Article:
In his new book, “Life is Not an Accident,” Jay Williams admits the mistakes that cost him his career. But Paul Savramis says the Rising Stars alumni didn’t let fate deal him a final hand, and that he has played his cards better than anyone could have imagined.
Jay Williams was the first pick of the Chicago Bulls and the second pick overall in the 2002 NBA Draft. He was a national champion, two time all american and recent Duke University graduate (One of a very few to graduate in three years) with a promising career laid at his very talented feet, says Paul Savramis. But Williams was like most young men that experience a rapid rise to success.He was ready to take on the world, ready for whatever challenges might lie in his path and ready to experience life’s thrills and adventures. What he wasn’t ready for, however,was the possible consequences of too much too soon.
Rising Stars Inc. founder Paul Savramis understands that many lessons learned on the basketball court translate to everyday life. Emphasizing academic achievements and positive life skills, as well as providing youth with the opportunity to achieve success and a better lifestyle, Rising Stars has successfully utilized basketball to promote education to youth throughout the greater New York area.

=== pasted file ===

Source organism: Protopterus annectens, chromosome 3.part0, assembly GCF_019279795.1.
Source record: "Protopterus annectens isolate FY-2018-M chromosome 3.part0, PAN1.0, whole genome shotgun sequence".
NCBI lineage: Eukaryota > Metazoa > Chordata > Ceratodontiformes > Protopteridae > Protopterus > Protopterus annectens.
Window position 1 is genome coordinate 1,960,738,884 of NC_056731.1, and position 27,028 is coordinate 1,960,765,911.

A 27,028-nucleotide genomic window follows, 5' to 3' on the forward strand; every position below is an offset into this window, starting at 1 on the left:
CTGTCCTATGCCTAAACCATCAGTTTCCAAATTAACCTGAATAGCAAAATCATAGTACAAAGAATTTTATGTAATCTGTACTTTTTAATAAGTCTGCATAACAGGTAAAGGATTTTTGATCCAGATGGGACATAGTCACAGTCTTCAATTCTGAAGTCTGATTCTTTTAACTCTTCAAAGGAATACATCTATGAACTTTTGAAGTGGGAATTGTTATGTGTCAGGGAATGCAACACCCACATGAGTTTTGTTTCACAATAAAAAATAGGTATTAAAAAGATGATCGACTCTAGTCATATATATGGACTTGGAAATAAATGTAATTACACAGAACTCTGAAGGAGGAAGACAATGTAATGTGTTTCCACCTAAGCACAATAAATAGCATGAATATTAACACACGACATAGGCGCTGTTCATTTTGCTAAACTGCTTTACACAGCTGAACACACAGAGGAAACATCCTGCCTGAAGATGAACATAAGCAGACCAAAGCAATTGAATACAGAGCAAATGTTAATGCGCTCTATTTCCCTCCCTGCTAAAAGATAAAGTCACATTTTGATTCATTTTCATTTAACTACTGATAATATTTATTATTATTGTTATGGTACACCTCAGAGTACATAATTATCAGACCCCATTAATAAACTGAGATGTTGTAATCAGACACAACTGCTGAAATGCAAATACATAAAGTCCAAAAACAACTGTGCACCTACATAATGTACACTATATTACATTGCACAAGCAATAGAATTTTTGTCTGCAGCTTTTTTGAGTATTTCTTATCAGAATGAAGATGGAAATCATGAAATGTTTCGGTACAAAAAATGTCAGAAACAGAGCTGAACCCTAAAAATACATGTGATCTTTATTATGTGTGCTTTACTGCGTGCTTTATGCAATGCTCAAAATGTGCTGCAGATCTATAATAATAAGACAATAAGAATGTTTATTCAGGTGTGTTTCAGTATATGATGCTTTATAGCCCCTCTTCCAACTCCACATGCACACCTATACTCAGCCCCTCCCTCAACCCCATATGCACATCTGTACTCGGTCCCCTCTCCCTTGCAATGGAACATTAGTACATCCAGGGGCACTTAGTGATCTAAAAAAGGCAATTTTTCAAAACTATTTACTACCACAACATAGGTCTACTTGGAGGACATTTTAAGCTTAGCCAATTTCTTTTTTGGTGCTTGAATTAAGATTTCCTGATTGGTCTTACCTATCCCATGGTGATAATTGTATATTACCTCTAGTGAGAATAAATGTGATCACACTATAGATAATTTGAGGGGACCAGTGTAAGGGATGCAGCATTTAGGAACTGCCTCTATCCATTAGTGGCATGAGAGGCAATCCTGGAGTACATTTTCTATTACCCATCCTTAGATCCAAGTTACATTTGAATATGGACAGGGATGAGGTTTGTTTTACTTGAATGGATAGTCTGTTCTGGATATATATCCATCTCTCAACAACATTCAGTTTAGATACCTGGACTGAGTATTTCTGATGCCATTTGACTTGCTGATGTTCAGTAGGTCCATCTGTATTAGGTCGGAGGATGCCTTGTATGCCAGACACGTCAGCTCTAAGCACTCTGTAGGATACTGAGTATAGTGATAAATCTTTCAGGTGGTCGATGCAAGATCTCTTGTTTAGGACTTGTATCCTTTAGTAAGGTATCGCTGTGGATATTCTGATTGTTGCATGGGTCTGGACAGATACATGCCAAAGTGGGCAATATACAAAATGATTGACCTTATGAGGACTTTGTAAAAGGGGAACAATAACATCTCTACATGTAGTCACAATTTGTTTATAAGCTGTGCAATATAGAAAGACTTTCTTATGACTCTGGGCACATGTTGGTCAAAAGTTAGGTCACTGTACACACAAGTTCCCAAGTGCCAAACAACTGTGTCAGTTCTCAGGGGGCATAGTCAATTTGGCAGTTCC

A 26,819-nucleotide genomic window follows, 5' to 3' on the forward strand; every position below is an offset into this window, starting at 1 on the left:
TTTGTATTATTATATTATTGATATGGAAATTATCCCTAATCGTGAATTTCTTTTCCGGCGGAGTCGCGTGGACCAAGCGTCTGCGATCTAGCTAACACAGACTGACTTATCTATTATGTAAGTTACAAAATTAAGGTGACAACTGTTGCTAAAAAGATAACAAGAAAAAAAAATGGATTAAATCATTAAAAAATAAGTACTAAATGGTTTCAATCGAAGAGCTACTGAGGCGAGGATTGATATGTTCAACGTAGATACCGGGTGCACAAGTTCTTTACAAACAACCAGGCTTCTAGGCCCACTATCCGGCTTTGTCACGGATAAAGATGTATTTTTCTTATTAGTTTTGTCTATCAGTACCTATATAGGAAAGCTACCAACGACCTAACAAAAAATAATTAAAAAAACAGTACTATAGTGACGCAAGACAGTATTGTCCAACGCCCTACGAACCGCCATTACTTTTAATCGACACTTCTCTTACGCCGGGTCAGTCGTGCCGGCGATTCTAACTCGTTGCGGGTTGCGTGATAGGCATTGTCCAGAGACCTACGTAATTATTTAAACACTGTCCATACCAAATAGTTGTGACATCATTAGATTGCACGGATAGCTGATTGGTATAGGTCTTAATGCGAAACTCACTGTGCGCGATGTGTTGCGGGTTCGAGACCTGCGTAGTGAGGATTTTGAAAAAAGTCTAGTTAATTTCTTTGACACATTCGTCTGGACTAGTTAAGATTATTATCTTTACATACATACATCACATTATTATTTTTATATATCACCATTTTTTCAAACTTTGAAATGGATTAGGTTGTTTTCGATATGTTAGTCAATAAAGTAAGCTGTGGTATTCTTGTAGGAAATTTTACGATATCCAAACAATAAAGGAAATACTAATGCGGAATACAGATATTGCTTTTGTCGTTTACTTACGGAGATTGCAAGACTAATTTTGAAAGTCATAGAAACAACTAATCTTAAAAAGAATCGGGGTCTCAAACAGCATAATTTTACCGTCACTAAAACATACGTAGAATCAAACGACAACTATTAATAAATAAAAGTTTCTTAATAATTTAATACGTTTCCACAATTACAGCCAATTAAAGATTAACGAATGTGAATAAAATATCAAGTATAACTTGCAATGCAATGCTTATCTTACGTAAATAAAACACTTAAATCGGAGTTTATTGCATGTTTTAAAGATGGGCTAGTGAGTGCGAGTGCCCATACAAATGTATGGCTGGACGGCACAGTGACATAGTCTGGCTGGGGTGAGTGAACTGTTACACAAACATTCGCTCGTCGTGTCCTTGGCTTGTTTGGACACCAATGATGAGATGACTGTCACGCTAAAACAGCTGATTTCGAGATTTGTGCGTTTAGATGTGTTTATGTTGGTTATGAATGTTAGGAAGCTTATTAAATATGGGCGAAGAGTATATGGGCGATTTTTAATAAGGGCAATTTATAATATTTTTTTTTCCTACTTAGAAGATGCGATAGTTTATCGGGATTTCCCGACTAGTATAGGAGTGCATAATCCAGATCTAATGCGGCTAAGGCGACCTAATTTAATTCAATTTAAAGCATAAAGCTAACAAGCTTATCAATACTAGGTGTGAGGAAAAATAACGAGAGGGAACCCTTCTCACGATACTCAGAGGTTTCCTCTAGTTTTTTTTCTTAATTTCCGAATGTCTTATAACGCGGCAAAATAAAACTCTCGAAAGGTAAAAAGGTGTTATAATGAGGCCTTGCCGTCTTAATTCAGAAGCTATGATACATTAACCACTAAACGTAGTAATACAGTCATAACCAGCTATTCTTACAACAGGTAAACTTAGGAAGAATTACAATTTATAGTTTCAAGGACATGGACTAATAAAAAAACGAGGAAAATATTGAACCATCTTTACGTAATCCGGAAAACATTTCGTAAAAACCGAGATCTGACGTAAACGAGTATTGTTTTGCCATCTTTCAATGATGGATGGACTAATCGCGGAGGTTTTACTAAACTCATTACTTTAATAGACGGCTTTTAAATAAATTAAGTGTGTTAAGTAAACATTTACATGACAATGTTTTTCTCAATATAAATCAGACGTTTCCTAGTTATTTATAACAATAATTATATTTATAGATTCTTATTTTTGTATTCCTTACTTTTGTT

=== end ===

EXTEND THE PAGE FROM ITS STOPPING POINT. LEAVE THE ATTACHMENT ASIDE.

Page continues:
Every young man and woman who has played on Rising Stars teams is a personal testament to the strength and dedication of the mentors and coaches of this program. “We take much pride in what these fine young people have been able to accomplish on and off the court,” says Paul Savramis.
Paul Savramis recently announced that Rising Stars, Inc. was pursuing a new partnership with the Variety Boys & Girls Club in Long Island. This new alliance is nearly identical to Rising Stars’ existing partnership with the Long Island City YMCA. It is also in one of the first areas that late Rising Stars visionary and child advocate Tyrone Greene worked so hard to initiate the Rising Stars program.
Rising Stars and the Variety Boys & Girls Club share common values and priorities. Each of the organizations has the singular goal of enriching the lives of children. Through this endeavor, Paul Savramis and the team at Rising Stars hopes to arm the next generation of adults with the power and knowledge to overcome the obstacles and challenges they face. The Variety Boys & Girls Club offers numerous educational and athletic opportunities to students that include a STEM education program and advanced computer lab.
December 14th, 2015 was a big night for some of the city’s smallest athletes. Rising Stars, a non-profit basketball program founded by Paul Savramis, held its first Hearts & Hoops event at Long Island Lutheran High School. Here, Savramis opens up about how the students opened their hearts.
Q: What was the idea behind this inaugural Hearts & Hoops event?
Paul Savramis: We always strive to keep our athletes involved in projects that make their community a better place. The Hearts & Hoops event was an idea that developed watching how well these players worked together on and off the court. We thought, “Imagine what they can do with all of this positive energy…”